Incite by Design

Caustic visions and shared thoughts on design, marketing, creativity, philanthropy, pop culture and business philosophy by Toronto design firm, Ricksticks Inc.


Buy Nothing Day - The Day After

Okay, so I completely missed Buy Nothing Day. I am still posting this because there are some products we can all live without.

In honor of Buy Nothing Day, I started a list of things that will make you feel good about not spending your hard-earned money. In this consumer-driven world, it's good to know that there are some things just too awful to justify buying.

Feel free to add some of your ideas.

List of Things the World Could Happily Live Without

  • Billy Bob Thornton's cd
  • Chia Pet
  • Spray On Hair
  • Pantyhose
  • Barbie
  • Parachute pants
  • Another book about any of the following subjects: marketing, diets, Marilyn Monroe, JFK, and Charles Manson
  • Soda
  • Guns
  • People magazine
  • Thighmaster
  • Money trees (I've yet to grow a nickel!)
  • Pet rocks
  • Suvs and/or Hummers
  • Hootie and The Blowfish tickets or cds
  • The Clapper
  • The films of M. Night Shyamalan
  • Haute couture
  • Moon pies
  • Designer doggie wear

I am sure I will think of more as I venture off to the mall...



They Have Spoken

Okay all you mothers and fathers out there. These are the "it" toys for this year's holiday spending spree.

As for me, I will be kicking back with the rest of the childless, sipping egg nog by a tree completely devoid of these top ten items.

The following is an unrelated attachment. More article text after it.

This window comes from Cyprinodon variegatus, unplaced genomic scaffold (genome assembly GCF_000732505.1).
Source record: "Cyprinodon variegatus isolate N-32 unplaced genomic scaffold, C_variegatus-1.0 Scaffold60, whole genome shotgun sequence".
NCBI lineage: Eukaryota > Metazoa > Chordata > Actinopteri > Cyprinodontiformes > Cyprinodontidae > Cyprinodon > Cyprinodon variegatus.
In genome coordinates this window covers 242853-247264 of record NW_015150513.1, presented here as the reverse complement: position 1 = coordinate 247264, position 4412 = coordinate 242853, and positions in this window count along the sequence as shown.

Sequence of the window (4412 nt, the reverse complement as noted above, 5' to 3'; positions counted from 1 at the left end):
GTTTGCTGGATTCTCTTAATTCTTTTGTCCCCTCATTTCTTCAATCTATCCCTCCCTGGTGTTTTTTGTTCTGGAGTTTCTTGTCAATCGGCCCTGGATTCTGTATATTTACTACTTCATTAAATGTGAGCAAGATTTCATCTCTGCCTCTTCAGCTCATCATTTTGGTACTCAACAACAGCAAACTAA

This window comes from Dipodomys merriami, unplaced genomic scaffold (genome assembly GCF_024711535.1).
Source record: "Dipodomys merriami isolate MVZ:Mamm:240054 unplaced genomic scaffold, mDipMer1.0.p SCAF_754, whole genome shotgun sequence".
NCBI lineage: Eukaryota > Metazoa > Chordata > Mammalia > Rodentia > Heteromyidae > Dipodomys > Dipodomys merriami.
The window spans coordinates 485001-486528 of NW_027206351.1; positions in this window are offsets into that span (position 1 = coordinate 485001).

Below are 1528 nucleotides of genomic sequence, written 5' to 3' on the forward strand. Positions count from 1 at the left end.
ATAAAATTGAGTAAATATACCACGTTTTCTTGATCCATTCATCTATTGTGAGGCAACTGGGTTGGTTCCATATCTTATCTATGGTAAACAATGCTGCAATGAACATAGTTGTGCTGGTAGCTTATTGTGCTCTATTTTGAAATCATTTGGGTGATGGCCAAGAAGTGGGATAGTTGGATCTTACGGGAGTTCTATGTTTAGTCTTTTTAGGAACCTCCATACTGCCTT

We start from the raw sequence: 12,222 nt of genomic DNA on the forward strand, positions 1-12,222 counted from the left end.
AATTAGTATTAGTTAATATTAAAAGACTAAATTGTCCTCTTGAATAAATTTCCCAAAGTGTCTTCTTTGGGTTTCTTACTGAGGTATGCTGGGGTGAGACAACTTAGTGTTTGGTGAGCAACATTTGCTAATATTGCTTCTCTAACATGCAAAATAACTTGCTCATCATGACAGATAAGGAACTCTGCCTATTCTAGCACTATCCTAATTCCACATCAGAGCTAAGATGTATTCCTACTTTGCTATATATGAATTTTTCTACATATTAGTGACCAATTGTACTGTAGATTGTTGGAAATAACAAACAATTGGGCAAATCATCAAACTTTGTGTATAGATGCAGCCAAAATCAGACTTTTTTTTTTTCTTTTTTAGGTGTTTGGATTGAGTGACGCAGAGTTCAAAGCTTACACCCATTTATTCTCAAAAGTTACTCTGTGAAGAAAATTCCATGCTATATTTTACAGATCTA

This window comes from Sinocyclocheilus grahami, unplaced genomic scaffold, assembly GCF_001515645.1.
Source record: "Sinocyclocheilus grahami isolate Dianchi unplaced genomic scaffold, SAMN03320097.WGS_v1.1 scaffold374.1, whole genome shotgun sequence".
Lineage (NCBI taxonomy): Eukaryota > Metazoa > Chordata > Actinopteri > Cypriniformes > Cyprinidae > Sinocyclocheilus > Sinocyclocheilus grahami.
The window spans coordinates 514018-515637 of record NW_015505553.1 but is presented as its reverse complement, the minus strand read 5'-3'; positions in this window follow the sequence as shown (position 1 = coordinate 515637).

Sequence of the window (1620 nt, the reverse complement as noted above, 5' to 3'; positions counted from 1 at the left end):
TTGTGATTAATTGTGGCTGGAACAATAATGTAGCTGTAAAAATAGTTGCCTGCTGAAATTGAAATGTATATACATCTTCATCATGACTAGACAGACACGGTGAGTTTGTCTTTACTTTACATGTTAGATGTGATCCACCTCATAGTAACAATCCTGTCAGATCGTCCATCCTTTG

Yahooligans! Names the Hottest Toys This Holiday Season
More Than 185,000 Kids Vote for Their Top Toys in Third Annual Poll; Honda's Minimoto Maxii Miniature Electric Motorcycle Voted No. 1


Free Stuff!!

Ok, I think Seth Godin is a terrific marketer -- not a marketing god, as some people would have you believe -- but he is very good at what he does.

He's made his manifesto, The Bootstrappers Bible availible for free at It offers entrepreneurial advice on starting a business with little or no money.

I haven't read it yet, so I can't offer any opinions. But I have read enough of Seth's stuff to know there's something worthwhile in those 103 pages.

Apparently its a limited time offer -- go get it!




When I was 8 years old, my aunt decided to teach me how to sew. This was of course after a day of pleading with her to teach me how to make something. She was one of those "afghan making" aunts. Anyway, I am not sure of her exact methodology in teaching me to thread a needle and try something creative, all I recall is my lack of patience. I distinctly remember being able to mend a sock, but hopelessly incapable of making those fancy cozies or delicately stitched table runners.

After several attempts to emulate her work, I gave up and decided against sewing, even though my aunt tried to lure me back in with promises that I would get better eventually. But I didn't want eventually - I wanted to be as good as my aunt, then and there. I overlooked the importance of practice and my family neglected to take this perfect opportunity to instill the concept of discipline.

Unfortunately many of us have been taught that "to focus our attention and practice" is to waste time. With so much information literally at our fingertips, we have become quite lazy when it comes to tasks that require practice and commitment. Think about how many things you do with a noncommittal approach. I can think of several off the top of my head. So much of our day-to-day is spent on effortless and sometimes meaningless chores.

I don't mean to imply "practice makes perfect," as perfection is impossible to achieve. Rather I look at practice as a mindful commitment to improve ourselves through a chosen skill. It's a way of developing our Self through a sort of joyful discipline. It doesn't have to be painful. Your choice of what to "practice" can be completely outside of your profession. It can be cooking, karate, teaching, photography, investing, writing, building homes, anything so long as it is something you fully commit to doing.